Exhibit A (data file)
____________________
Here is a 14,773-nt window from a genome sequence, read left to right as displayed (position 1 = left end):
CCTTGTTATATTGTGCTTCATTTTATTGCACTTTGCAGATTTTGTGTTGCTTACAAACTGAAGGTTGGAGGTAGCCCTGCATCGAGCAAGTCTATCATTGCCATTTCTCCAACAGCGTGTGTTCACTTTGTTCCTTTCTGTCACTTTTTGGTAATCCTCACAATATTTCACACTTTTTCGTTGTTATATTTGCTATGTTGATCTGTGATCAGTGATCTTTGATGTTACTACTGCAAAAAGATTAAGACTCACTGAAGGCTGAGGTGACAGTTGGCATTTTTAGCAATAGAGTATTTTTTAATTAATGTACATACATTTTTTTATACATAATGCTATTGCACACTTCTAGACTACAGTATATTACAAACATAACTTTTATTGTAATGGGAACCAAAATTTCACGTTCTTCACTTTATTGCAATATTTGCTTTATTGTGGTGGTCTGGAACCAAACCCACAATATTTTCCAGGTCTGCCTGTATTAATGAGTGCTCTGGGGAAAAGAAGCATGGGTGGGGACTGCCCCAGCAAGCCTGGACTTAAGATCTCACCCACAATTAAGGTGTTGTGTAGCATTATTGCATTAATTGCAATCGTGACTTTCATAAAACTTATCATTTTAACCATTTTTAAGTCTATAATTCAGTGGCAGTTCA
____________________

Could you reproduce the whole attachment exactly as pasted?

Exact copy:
Here is a 14,773-nt window from a genome sequence, read left to right as displayed (position 1 = left end):
CCTTGTTATATTGTGCTTCATTTTATTGCACTTTGCAGATTTTGTGTTGCTTACAAACTGAAGGTTGGAGGTAGCCCTGCATCGAGCAAGTCTATCATTGCCATTTCTCCAACAGCGTGTGTTCACTTTGTTCCTTTCTGTCACTTTTTGGTAATCCTCACAATATTTCACACTTTTTCGTTGTTATATTTGCTATGTTGATCTGTGATCAGTGATCTTTGATGTTACTACTGCAAAAAGATTAAGACTCACTGAAGGCTGAGGTGACAGTTGGCATTTTTAGCAATAGAGTATTTTTTAATTAATGTACATACATTTTTTTATACATAATGCTATTGCACACTTCTAGACTACAGTATATTACAAACATAACTTTTATTGTAATGGGAACCAAAATTTCACGTTCTTCACTTTATTGCAATATTTGCTTTATTGTGGTGGTCTGGAACCAAACCCACAATATTTTCCAGGTCTGCCTGTATTAATGAGTGCTCTGGGGAAAAGAAGCATGGGTGGGGACTGCCCCAGCAAGCCTGGACTTAAGATCTCACCCACAATTAAGGTGTTGTGTAGCATTATTGCATTAATTGCAATCGTGACTTTCATAAAACTTATCATTTTAACCATTTTTAAGTCTATAATTCAGTGGCAGTTCA